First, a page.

Denice Denton's life remembered in UC Santa Cruz memorial ceremony

More than 1,000 people commemorated the vibrant life of Chancellor Denice D. Denton today (Thursday, June 29) in a ceremony that spanned four campus venues.

A special web site has been created to honor UCSC's ninth chancellor. The site includes links to a webcast of the memorial event.
Inside the Music Recital Hall, friends, family, colleagues, alumni, donors and community members viewed slides of Chancellor Denton and listened as speakers remembered her as a woman who pushed boundaries and challenged authority.

About 600 people watched simulcasts in the Media Theater and at the Theater Arts Second Stage theater, while other mourners sat quietly on benches or under the redwood trees nearby, listening to the service via outdoor speakers. Many others followed it on the campuswide television network.

The ceremony was attended by University of California Regents, chancellors and UC President Robert C. Dynes. Chancellor France A. Cordova, of UC Riverside presided.

Denice "drew outside the lines, ran with scissors and spoke out of turn,'' said her sister Derri Denton, reading a family statement with sister Michelle Moore at her side. "Denice did not evolve. She arrived like an explosion, a sonic boom. From the moment she was born, we knew she was a special person, a unique individual, a gift from God."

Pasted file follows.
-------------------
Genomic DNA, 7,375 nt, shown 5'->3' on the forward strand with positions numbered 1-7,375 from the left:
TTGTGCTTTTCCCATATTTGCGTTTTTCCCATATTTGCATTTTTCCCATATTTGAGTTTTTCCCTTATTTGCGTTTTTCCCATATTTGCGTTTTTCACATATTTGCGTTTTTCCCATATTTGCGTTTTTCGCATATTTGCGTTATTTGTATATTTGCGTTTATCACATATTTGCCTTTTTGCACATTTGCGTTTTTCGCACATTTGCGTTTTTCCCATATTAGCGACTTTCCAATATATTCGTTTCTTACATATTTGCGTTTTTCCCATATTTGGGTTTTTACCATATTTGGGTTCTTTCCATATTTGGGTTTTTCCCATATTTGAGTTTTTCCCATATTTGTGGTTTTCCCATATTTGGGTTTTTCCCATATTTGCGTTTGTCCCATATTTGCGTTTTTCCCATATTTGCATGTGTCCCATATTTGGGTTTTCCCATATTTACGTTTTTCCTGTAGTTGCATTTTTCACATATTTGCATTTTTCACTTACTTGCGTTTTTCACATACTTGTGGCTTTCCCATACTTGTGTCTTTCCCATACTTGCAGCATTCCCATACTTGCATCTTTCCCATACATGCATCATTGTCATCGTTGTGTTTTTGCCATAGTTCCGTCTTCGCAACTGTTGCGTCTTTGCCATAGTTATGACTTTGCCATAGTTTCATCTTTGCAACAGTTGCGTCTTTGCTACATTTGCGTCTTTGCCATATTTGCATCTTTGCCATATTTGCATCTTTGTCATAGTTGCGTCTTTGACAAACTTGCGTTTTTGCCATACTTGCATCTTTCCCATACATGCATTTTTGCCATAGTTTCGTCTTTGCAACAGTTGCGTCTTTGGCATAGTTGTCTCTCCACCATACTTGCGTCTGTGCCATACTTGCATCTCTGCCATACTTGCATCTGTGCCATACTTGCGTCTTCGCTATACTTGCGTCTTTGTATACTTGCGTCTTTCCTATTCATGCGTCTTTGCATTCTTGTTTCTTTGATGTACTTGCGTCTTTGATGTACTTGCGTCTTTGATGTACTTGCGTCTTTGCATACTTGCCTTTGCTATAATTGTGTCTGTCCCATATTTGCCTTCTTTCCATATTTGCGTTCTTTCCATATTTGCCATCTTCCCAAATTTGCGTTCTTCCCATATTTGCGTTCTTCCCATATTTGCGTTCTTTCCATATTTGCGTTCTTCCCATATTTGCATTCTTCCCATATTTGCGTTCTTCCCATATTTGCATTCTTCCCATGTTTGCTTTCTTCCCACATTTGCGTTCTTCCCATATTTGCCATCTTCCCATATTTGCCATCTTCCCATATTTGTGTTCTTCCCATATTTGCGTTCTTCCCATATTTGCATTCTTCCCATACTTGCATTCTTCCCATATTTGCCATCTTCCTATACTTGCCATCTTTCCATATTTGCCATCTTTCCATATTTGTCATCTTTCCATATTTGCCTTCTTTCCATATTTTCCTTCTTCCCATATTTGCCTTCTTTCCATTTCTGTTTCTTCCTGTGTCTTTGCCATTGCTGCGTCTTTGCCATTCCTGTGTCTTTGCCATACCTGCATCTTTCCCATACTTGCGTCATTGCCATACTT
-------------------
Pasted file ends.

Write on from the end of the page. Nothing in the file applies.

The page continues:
Beginning with the words "vibrant, energetic, visionary, committed, creative, tireless, passionate, gifted, accomplished," Chancellor Cordova said Denton "believed deeply in what she espoused, led by example, and was an inspiration for girls and women in every arena, from kindergarten through the professoriate."

President Dynes and UCSC Professor Angela Davis each called Denton a pioneer. Dynes said that pioneering spirit made Denton a good fit as the chancellor for a pioneering campus. Davis called on the audience to "live her legacy" to achieve excellence through diversity, the theme of Denton's investiture speech just seven months ago.

Dynes said he has watched the investiture speech from the UCSC web site several times in the past week since Denton's death June 24 and has been struck again by her passion and vitality.

"She was a force, a magnificent force,'' said Donna Shalala in a letter read by UC Berkeley Professor Alice Agogino, as she summarized Denton's academic accomplishments and career achievements--not an easy task to do for a woman with a 50-page resume.

Shalala, president of the University of Miami and a past U.S. secretary of Health and Human Services, chairs a National Academy committee producing a report "Women in Science and Engineering: A Guide to Maximizing their Potential." Agogino and Denton both served on the committee that has been meeting since last fall. The final report nearing completion is being dedicated to Denton, Agogino said.

Agogino recalled Denton's work in "mentoring mentors," particularly at the University of Wisconsin, where she had her first academic appointment, and later at the University of Washington, where she was the first female dean of engineering at a Class One research university. "She helped women succeed in their careers so they can mentor others," Agogino said.

"We have a long way to go," said Agogino, a professor of mechanical engineering, noting that "being at the forefront" made Denton a target.

She recalled Denton once advising others "to support your local senior feminist colleagues. It's lonely at the top."

UCSC Music Professor Anatole Leiken provided a musical interlude on piano with a selection from Mozart's Sonata in F major.

At the ceremony's conclusion, many of those attending gathered at Kretschmer Plaza for a reception, while others attended a buffet lunch at University Center.